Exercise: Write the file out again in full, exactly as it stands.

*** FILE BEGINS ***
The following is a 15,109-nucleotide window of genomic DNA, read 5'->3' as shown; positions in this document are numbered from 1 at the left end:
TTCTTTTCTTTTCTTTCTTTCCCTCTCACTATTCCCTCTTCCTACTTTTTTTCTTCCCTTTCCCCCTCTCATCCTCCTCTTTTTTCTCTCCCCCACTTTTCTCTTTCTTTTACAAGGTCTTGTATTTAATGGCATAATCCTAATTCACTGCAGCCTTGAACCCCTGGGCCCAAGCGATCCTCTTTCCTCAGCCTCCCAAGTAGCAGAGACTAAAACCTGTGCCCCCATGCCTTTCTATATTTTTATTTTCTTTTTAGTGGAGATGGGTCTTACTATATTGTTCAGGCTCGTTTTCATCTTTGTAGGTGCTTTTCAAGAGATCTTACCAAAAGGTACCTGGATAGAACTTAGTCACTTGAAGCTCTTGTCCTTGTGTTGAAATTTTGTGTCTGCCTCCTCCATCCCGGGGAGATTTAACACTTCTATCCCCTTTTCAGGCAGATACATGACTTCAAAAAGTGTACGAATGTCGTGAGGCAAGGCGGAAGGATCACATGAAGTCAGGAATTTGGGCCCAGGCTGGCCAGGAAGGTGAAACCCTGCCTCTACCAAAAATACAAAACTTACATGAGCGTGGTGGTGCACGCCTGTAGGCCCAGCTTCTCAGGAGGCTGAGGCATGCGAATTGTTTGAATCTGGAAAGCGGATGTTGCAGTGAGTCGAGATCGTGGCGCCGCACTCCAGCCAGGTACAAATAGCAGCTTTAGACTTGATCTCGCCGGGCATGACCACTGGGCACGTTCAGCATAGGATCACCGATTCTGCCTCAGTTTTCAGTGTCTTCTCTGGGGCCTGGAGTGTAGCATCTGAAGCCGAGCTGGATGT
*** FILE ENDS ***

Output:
The following is a 15,109-nucleotide window of genomic DNA, read 5'->3' as shown; positions in this document are numbered from 1 at the left end:
TTCTTTTCTTTTCTTTCTTTCCCTCTCACTATTCCCTCTTCCTACTTTTTTTCTTCCCTTTCCCCCTCTCATCCTCCTCTTTTTTCTCTCCCCCACTTTTCTCTTTCTTTTACAAGGTCTTGTATTTAATGGCATAATCCTAATTCACTGCAGCCTTGAACCCCTGGGCCCAAGCGATCCTCTTTCCTCAGCCTCCCAAGTAGCAGAGACTAAAACCTGTGCCCCCATGCCTTTCTATATTTTTATTTTCTTTTTAGTGGAGATGGGTCTTACTATATTGTTCAGGCTCGTTTTCATCTTTGTAGGTGCTTTTCAAGAGATCTTACCAAAAGGTACCTGGATAGAACTTAGTCACTTGAAGCTCTTGTCCTTGTGTTGAAATTTTGTGTCTGCCTCCTCCATCCCGGGGAGATTTAACACTTCTATCCCCTTTTCAGGCAGATACATGACTTCAAAAAGTGTACGAATGTCGTGAGGCAAGGCGGAAGGATCACATGAAGTCAGGAATTTGGGCCCAGGCTGGCCAGGAAGGTGAAACCCTGCCTCTACCAAAAATACAAAACTTACATGAGCGTGGTGGTGCACGCCTGTAGGCCCAGCTTCTCAGGAGGCTGAGGCATGCGAATTGTTTGAATCTGGAAAGCGGATGTTGCAGTGAGTCGAGATCGTGGCGCCGCACTCCAGCCAGGTACAAATAGCAGCTTTAGACTTGATCTCGCCGGGCATGACCACTGGGCACGTTCAGCATAGGATCACCGATTCTGCCTCAGTTTTCAGTGTCTTCTCTGGGGCCTGGAGTGTAGCATCTGAAGCCGAGCTGGATGT